What’s really behind rand volatility? IMF identifies possible drivers

The big issue for many South Africans is where the rand is heading and how volatility impacts on asset values and plays into business profits. But currencies are notoriously difficult to forecast, with a range of factors playing into their values. The International Monetary Fund has been doing some detailed work on the rand, with a view to investigating the possible drivers of volatility between South Africa’s currency and the dollar since 2008. The message emerging from this research is that South Africans should pay much closer attention to the US economy because surprises from the world’s biggest economy are a significant factor in the rand roller-coaster ride. Unsurprisingly political uncertainty is a source of volatility as is commodity price instability. The IMF says that while many of these factors can’t be controlled, South Africa could strengthen its reserves as a way to reduce its vulnerability. Improving the messaging on the economy would also help to reduce volatility, it indicates. – Jackie Cameron

By Matthew le Cordeur

Cape Town – The mystery behind the rand’s volatility has been identified in a working paper by the International Monetary Fund, released on Monday.

The study by Nasha Maveé, Roberto Perrelli and Axel Schimmelpfennig investigates the possible drivers of volatility in the rand and dollar exchange rate since the onset of the global financial crisis in 2008.

A cashier counts rand banknotes at the check out counter of a store in the Hatfield Plaza shopping center in Pretoria, South Africa. South Africa's Finance Minister Pravin Gordhan said he'll shore up public finances to regain market trust and show credit-rating companies the government is serious about managing debt. Photographer: Waldo Swiegers/Bloomberg
A cashier counts rand banknotes at the check out counter of a store in the Hatfield Plaza shopping center in Pretoria, South Africa. Photographer: Waldo Swiegers/Bloomberg

Increased commodity price volatility and US economic surprises are identified as the two main drivers of rand roller-coaster ride, explains the report entitled Surprise, surprise.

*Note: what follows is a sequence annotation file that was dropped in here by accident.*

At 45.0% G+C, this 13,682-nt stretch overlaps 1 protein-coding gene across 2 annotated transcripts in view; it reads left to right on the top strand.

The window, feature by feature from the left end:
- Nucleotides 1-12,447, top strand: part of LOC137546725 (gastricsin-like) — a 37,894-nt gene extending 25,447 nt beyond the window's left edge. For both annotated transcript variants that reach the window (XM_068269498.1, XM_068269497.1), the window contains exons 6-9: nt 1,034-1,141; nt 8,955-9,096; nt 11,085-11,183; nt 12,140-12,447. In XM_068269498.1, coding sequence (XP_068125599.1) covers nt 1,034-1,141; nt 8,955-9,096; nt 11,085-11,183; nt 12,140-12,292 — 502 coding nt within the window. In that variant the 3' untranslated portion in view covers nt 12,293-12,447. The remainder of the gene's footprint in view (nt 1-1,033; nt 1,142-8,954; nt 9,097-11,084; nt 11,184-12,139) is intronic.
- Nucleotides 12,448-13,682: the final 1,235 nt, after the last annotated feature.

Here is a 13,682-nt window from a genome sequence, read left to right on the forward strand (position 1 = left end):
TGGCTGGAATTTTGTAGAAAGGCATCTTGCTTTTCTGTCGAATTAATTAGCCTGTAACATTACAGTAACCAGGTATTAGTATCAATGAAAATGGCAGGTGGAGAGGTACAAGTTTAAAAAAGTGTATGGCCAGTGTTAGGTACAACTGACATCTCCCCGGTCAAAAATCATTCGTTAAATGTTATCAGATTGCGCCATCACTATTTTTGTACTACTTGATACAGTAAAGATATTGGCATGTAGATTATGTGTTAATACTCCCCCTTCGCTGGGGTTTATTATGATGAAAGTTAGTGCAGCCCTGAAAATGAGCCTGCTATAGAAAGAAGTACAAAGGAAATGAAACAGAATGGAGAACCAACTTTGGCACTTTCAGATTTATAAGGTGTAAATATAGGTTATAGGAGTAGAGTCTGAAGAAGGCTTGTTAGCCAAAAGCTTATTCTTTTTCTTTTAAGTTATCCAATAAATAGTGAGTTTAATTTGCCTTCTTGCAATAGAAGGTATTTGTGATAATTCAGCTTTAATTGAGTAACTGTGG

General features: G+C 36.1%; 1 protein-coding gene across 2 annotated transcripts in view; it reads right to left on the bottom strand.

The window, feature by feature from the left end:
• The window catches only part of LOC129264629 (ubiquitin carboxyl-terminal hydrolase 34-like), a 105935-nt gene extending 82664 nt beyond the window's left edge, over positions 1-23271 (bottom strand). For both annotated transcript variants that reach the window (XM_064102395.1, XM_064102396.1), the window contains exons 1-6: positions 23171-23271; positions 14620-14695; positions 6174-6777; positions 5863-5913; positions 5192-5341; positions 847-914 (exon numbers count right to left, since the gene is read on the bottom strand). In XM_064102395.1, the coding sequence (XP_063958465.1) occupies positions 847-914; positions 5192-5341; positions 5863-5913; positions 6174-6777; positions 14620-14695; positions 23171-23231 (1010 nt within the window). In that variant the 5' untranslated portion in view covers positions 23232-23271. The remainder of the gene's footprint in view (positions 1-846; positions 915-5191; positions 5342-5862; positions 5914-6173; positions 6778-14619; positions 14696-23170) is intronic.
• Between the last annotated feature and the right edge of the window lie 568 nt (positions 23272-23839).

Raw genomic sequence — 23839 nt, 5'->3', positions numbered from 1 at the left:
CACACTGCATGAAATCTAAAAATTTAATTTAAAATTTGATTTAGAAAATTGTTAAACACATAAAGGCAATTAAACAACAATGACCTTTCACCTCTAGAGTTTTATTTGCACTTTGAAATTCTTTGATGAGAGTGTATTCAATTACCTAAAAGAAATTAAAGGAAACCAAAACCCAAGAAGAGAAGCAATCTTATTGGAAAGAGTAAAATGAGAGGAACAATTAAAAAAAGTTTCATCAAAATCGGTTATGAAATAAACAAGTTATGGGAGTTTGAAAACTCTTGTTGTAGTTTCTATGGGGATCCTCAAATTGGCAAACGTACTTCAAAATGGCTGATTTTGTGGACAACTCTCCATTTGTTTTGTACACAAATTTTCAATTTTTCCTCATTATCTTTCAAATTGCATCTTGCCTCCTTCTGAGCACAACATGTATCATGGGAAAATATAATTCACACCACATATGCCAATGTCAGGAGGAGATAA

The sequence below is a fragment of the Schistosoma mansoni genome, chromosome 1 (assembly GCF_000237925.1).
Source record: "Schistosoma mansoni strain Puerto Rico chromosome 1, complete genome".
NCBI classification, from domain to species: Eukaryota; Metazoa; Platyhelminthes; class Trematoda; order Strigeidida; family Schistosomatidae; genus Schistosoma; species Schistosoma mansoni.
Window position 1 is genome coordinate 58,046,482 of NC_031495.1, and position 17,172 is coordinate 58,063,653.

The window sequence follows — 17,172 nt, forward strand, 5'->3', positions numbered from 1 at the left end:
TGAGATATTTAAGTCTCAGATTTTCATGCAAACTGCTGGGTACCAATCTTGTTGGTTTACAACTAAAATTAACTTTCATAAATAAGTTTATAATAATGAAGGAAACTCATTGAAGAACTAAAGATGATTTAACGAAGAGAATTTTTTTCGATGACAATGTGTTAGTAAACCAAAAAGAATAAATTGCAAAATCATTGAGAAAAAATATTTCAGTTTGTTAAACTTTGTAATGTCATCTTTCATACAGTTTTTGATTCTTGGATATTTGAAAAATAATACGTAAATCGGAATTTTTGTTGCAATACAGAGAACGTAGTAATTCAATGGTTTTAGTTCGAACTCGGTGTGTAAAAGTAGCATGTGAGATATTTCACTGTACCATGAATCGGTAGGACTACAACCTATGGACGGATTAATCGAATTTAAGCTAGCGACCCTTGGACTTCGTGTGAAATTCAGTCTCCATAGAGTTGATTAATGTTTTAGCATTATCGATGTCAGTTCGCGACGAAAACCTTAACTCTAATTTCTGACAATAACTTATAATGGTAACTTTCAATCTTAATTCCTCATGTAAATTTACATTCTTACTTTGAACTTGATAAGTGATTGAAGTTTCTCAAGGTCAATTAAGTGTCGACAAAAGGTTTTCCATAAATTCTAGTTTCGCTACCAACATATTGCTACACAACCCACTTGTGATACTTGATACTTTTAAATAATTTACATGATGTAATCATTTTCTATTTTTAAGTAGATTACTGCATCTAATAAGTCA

“When it comes to economic data surprises, only US surprises matter for rand volatility,” they explain. “South African surprises, including inflation surprises, do not enter as significant explanatory variables.

“Commodity price volatility can also contribute to exchange rate volatility,” they add, explaining commodity price volatility as a surprise in key economic data.

“Similarly, global volatility can translate into local volatility when a country is impacted by investor risk-on or risk-off sentiments.

“Lastly, local political uncertainty can be a further source of surprises that drives exchange rate volatility.”

They explain that while South Africa cannot control commodity price volatility or global financial market volatility, it can strengthen its buffers.

These include international reserves and the reduction of external vulnerabilities. This would “reduce the susceptibility to volatility”.

“In addition, the perception of political uncertainty is something the government can influence in the way it develops and implements economic policy, as well as the way it communicates economic policy decisions.”

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